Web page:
Advocacy History in the Supreme Court
The conventional wisdom within the legal academy concerning the meaning of a Supreme Court opinion seems both noncontroversial and unassailable. As evidenced by how law faculty routinely both write and teach, an opinion’s meaning naturally depends exclusively on the written words of the official “opinion of the Court” published by the Court on the day the opinion is announced. Although law professors, prompted by conflict within the Court itself on the question, have debated now for decades whether it is legitimate to consider legislative history in determining the meaning of otherwise ambiguous statutory text, there has been a sharply contrasting absence of any legal scholarship examining whether there is a comparable official history to be consulted in resolving ambiguities in the text of the Court’s opinions. It has been common ground that there is no “judicial history” analogous to legislative history.Hiding in plain sight from academic notice is the actual practice of Supreme Court advocates and, even more important, Supreme Court Justices. That practice has long made clear that such an official history does in fact exist and is regularly consulted by both advocates and Justices. It is not found in what many might assume to be the closest analogue: the personal papers of the Justices themselves. Those papers are not part of the official record of the case. Unlike presidential papers, the papers of each Justice—bench memoranda, interchambers memoranda, draft opinions, and voting records—are the exclusive property of the Justice and not generally publicly available. The comparable contemporaneous history is found instead in the advocacy underlying the Court’s ruling—the written briefs and oral argument—all of which is part of the official record of the case that is made publicly available for all to see. In this respect, advocacy history of a case is singularly distinct from any of a host of outside, largely unknowable contextual factors external to the public record in a case that one might speculate influenced the votes of individual Justices and, accordingly, the Court’s ruling itself.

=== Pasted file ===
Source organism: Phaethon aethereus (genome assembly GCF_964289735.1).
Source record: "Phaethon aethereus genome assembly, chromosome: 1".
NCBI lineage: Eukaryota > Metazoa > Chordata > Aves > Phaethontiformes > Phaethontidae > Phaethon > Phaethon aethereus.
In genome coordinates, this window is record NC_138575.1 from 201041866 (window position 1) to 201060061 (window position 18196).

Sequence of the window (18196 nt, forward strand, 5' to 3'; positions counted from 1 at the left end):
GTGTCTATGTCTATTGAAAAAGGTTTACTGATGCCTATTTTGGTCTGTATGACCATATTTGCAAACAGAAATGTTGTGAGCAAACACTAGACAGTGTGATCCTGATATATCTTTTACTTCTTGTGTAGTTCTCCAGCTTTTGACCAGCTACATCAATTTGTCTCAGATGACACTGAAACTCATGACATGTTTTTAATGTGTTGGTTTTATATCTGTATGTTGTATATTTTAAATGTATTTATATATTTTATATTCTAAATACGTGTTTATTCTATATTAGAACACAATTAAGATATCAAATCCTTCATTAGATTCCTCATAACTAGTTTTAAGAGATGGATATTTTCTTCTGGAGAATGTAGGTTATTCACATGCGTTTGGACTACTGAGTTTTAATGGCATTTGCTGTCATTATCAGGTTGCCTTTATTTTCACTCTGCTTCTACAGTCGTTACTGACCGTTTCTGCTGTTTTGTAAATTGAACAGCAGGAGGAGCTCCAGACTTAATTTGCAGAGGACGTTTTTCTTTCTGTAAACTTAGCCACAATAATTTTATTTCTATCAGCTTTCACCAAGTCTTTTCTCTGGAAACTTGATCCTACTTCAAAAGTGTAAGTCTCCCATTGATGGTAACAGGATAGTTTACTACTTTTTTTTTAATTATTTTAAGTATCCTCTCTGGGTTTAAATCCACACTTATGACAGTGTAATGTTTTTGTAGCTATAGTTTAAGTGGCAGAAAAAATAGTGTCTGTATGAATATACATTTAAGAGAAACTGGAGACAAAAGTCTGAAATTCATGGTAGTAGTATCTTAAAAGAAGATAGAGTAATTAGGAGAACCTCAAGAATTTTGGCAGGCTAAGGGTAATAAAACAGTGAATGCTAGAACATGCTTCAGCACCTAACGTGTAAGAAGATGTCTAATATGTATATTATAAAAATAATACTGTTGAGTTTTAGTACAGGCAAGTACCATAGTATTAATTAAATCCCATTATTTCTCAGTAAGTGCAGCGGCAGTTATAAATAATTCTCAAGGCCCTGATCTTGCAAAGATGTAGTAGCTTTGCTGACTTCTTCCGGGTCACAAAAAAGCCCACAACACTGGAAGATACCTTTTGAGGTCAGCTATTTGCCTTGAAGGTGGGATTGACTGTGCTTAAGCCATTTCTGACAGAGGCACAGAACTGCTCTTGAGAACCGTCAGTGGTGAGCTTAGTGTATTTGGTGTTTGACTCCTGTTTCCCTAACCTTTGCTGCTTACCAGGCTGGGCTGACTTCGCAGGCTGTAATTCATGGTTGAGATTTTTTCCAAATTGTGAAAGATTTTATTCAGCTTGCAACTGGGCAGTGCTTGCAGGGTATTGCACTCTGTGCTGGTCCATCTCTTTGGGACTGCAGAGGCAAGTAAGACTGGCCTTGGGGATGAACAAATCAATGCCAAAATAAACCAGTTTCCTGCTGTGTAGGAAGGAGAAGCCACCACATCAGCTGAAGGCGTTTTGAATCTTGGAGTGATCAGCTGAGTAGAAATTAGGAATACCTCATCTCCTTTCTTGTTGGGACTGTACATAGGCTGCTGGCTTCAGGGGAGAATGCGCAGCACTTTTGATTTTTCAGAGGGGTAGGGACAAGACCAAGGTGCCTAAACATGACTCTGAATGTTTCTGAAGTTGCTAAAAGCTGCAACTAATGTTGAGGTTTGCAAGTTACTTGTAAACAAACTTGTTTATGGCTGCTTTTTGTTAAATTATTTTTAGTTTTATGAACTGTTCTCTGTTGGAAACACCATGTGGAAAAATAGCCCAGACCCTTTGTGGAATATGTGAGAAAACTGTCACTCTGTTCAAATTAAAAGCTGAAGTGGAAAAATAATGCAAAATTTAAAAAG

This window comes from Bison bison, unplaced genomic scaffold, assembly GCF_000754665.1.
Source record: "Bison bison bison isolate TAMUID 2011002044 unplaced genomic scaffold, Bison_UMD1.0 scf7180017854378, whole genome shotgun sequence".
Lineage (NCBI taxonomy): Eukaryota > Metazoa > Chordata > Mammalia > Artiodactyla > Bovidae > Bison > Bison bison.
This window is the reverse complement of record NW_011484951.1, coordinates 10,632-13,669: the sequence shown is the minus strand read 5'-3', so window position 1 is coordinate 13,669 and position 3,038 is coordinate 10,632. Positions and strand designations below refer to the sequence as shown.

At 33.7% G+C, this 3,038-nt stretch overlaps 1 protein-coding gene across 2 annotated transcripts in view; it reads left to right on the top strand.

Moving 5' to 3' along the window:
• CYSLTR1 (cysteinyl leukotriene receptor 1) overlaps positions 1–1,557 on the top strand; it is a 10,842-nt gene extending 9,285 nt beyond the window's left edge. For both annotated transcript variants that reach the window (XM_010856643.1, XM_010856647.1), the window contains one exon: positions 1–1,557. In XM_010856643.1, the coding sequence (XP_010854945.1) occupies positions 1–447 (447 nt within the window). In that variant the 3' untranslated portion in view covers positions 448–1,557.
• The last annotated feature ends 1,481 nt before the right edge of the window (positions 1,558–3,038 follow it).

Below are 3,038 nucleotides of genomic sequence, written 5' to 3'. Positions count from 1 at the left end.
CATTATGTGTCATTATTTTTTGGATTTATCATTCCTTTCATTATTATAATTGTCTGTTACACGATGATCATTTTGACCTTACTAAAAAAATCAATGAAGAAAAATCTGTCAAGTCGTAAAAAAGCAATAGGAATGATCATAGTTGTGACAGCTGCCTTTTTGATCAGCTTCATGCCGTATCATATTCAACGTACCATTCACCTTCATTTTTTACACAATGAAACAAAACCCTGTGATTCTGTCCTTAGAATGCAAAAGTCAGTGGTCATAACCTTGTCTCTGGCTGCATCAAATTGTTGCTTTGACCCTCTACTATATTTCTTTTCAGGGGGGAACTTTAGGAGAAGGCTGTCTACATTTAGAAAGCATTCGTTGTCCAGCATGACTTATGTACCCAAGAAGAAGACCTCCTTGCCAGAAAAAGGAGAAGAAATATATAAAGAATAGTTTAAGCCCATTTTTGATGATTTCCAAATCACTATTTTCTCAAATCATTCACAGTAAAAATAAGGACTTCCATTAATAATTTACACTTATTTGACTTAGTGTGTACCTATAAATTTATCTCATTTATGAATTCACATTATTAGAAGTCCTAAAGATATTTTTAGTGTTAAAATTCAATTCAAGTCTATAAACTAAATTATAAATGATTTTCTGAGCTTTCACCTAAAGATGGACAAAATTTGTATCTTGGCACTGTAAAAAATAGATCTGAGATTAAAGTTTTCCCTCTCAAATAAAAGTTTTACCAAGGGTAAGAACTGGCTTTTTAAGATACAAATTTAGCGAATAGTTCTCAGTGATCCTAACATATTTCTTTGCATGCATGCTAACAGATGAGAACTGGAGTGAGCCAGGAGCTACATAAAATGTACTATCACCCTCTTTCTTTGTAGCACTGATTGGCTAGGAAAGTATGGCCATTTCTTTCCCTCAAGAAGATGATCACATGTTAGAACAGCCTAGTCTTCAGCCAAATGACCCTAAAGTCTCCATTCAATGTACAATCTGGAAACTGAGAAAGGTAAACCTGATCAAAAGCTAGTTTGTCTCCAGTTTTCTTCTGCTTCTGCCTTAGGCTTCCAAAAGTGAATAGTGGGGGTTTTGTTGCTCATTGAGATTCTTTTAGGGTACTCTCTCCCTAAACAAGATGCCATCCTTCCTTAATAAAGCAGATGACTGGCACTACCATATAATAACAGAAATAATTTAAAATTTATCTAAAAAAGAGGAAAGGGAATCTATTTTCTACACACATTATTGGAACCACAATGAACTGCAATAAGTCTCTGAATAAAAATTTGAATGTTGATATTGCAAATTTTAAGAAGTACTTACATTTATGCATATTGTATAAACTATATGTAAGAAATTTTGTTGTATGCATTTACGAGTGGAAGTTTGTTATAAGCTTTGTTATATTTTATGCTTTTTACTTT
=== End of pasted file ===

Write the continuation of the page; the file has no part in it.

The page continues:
Lazarus, Richard J.
"Advocacy History in the Supreme Court,"
Supreme Court Review: Vol. 2020, Article 10.
Available at: https://chicagounbound.uchicago.edu/supremecourtrev/vol2020/iss1/10